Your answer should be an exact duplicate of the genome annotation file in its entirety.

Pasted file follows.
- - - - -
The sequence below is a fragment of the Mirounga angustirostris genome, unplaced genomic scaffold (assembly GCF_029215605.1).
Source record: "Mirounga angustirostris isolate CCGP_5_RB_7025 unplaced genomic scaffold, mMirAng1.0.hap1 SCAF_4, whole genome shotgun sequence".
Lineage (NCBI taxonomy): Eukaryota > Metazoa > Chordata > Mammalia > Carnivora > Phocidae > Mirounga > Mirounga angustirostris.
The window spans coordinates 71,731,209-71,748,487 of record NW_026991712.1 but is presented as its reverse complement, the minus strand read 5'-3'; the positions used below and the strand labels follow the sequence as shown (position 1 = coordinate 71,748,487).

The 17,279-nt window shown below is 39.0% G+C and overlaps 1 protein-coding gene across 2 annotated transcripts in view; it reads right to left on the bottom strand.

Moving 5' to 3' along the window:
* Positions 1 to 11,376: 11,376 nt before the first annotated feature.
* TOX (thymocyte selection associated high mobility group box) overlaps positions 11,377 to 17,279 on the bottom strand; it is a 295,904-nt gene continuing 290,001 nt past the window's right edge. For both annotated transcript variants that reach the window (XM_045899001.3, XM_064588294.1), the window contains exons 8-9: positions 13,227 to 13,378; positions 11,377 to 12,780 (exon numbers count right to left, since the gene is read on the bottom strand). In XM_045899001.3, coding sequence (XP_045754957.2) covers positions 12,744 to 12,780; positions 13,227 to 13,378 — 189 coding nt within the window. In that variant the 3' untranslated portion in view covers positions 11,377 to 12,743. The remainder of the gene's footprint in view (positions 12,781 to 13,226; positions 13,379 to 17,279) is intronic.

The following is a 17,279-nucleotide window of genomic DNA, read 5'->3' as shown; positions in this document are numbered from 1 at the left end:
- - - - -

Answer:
The sequence below is a fragment of the Mirounga angustirostris genome, unplaced genomic scaffold (assembly GCF_029215605.1).
Source record: "Mirounga angustirostris isolate CCGP_5_RB_7025 unplaced genomic scaffold, mMirAng1.0.hap1 SCAF_4, whole genome shotgun sequence".
Lineage (NCBI taxonomy): Eukaryota > Metazoa > Chordata > Mammalia > Carnivora > Phocidae > Mirounga > Mirounga angustirostris.
The window spans coordinates 71,731,209-71,748,487 of record NW_026991712.1 but is presented as its reverse complement, the minus strand read 5'-3'; the positions used below and the strand labels follow the sequence as shown (position 1 = coordinate 71,748,487).

The 17,279-nt window shown below is 39.0% G+C and overlaps 1 protein-coding gene across 2 annotated transcripts in view; it reads right to left on the bottom strand.

Moving 5' to 3' along the window:
* Positions 1 to 11,376: 11,376 nt before the first annotated feature.
* TOX (thymocyte selection associated high mobility group box) overlaps positions 11,377 to 17,279 on the bottom strand; it is a 295,904-nt gene continuing 290,001 nt past the window's right edge. For both annotated transcript variants that reach the window (XM_045899001.3, XM_064588294.1), the window contains exons 8-9: positions 13,227 to 13,378; positions 11,377 to 12,780 (exon numbers count right to left, since the gene is read on the bottom strand). In XM_045899001.3, coding sequence (XP_045754957.2) covers positions 12,744 to 12,780; positions 13,227 to 13,378 — 189 coding nt within the window. In that variant the 3' untranslated portion in view covers positions 11,377 to 12,743. The remainder of the gene's footprint in view (positions 12,781 to 13,226; positions 13,379 to 17,279) is intronic.

The following is a 17,279-nucleotide window of genomic DNA, read 5'->3' as shown; positions in this document are numbered from 1 at the left end: